LCO did outreach activities in Texas to educate about eclipses

Together with Carnegie Science and the Perot Museum, Las Campanas Observatory gave talks and held massive workshops to educate the community about the total solar eclipse visible on April 8, 2024, in addition to teaching about the associated science and the precautions associated with its observation.

A solar eclipse occurs when the Moon, following its regular orbit, comes between the Sun and the Earth, bringing the three bodies into alignment for a terrestrial viewer. Since the apparent size of our satellite equals that of the Sun in the sky, the solar disk is totally or partially covered by the Moon. Last April 8, 2024, a total solar eclipse was experienced, visible in North America and had a totality longer than 4 minutes in some areas, which makes it a very special one.

To disseminate and educate about this event to the entire North Texas community (United States), Carnegie Science collaborated with the Perot Museum of Nature and Science, of which Las Campanas Observatory (LCO) was part, with the participation of astronomers Nidia Morrell, resident astronomer; David Osip, Associate Director; Guillermo Blanc, Associate Director of Strategic Initiatives; and Carol Rojas, Communications and Outreach Officer. Thus, LCO became the only institution present in Chile carrying out activities for school and family audiences in the entire area.

"The work Carnegie Science did in Dallas for the eclipse was extraordinary. I'm proud that our astronomers were able to interact directly with more than 15,000 children in the days leading up to the eclipse, and with millions of people through our media interviews. I think we were able to excite a lot of people, educating them to enjoy the eclipse safely, and transmitting to them the importance of astronomy and science," says Guillermo Blanc.
For Nidia Morrell, who had previously observed only the total solar eclipse visible in northern Chile on July 2, 2019, the experience was unforgettable. "In the schools the children had been preparing for our visit. For example, they had made posters related to astronomy. People were very interested in learning about the eclipse. The questions the children asked were extraordinary."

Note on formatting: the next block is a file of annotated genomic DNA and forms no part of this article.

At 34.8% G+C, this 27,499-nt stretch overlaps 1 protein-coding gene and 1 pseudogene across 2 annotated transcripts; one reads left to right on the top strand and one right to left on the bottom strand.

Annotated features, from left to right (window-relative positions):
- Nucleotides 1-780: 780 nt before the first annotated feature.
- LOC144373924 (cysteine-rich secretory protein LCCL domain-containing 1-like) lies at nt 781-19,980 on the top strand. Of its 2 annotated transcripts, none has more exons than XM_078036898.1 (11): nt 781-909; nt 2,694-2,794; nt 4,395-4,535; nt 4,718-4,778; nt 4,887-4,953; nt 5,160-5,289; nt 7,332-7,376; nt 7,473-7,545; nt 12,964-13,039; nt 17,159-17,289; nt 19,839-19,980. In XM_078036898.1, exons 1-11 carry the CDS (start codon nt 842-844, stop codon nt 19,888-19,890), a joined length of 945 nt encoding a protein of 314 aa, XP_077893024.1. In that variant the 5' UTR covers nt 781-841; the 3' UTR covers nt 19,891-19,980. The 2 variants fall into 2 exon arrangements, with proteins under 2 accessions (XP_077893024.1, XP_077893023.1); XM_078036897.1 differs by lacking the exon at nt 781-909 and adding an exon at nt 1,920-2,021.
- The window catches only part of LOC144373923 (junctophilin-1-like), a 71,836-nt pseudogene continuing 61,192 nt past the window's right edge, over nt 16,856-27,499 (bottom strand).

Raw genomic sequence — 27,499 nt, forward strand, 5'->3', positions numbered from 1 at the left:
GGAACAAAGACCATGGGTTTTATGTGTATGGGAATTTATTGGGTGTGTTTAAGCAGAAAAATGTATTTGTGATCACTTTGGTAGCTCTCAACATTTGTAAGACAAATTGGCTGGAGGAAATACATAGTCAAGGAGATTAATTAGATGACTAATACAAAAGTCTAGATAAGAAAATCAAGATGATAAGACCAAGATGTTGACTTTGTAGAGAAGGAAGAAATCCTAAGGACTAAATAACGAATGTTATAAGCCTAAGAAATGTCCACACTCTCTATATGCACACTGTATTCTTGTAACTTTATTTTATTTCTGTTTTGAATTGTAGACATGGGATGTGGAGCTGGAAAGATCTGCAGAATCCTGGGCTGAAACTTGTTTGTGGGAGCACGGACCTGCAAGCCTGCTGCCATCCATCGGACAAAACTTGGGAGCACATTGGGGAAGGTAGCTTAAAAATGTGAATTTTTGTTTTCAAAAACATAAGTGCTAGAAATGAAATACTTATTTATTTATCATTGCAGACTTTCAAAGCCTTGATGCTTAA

On the other hand, David Osip highlights the great enthusiasm, from the youngest to the oldest people. "At several events people didn't want to ask us a 'stupid question' and the surprise was that we, as astronomers, have those same kinds of questions, plus the same interest and fascination with the total eclipse experience. We're not just interested in the associated science." This is the third total solar eclipse observed by Osip, the first was in 1970 in Virginia Beach (USA), and the second in Chile during 2019. For Carol Rojas, who in her outreach work had previously conducted educational activities during the total solar eclipses visible in Chile in 2019 and 2020, the experience was enriching by allowing her to talk about astronomy with culturally different people with varied background knowledge on the subject.

LCO astronomers participated in various activities with Carnegie Science and the Perot Museum, both in schools (for students and their parents), in parks (for mass audiences), in events organized by various institutions for the community, and at the Perot Museum. These activities included talks and workshops and were held during the week prior to the event.

Las Campanas Observatory was under the zone of totality of the solar eclipse visible in Chile in July 2019, so the astronomers had previously participated in massive events related to the topic. "The opportunity to have this experience in our observatory, with all the preparation that it involved, was the most exciting and memorable thing on my part. This was the reference to explain to everyone in Dallas that a total solar eclipse is a multi-sensory experience: the silence of nature as day turns to night in an instant, the abrupt drop in temperature and, of course, the breathtaking view of the Sun's corona," Osip emphasizes. "The main difference between the 2019 eclipse and the one this April 8 in North America is that the latter was longer (in the 2019 eclipse in La Serena, totality lasted 2 minutes). Also, this time the Sun was much more active, and the bulges were visible. Nevertheless, both were wonderful spectacles," says Morrell.

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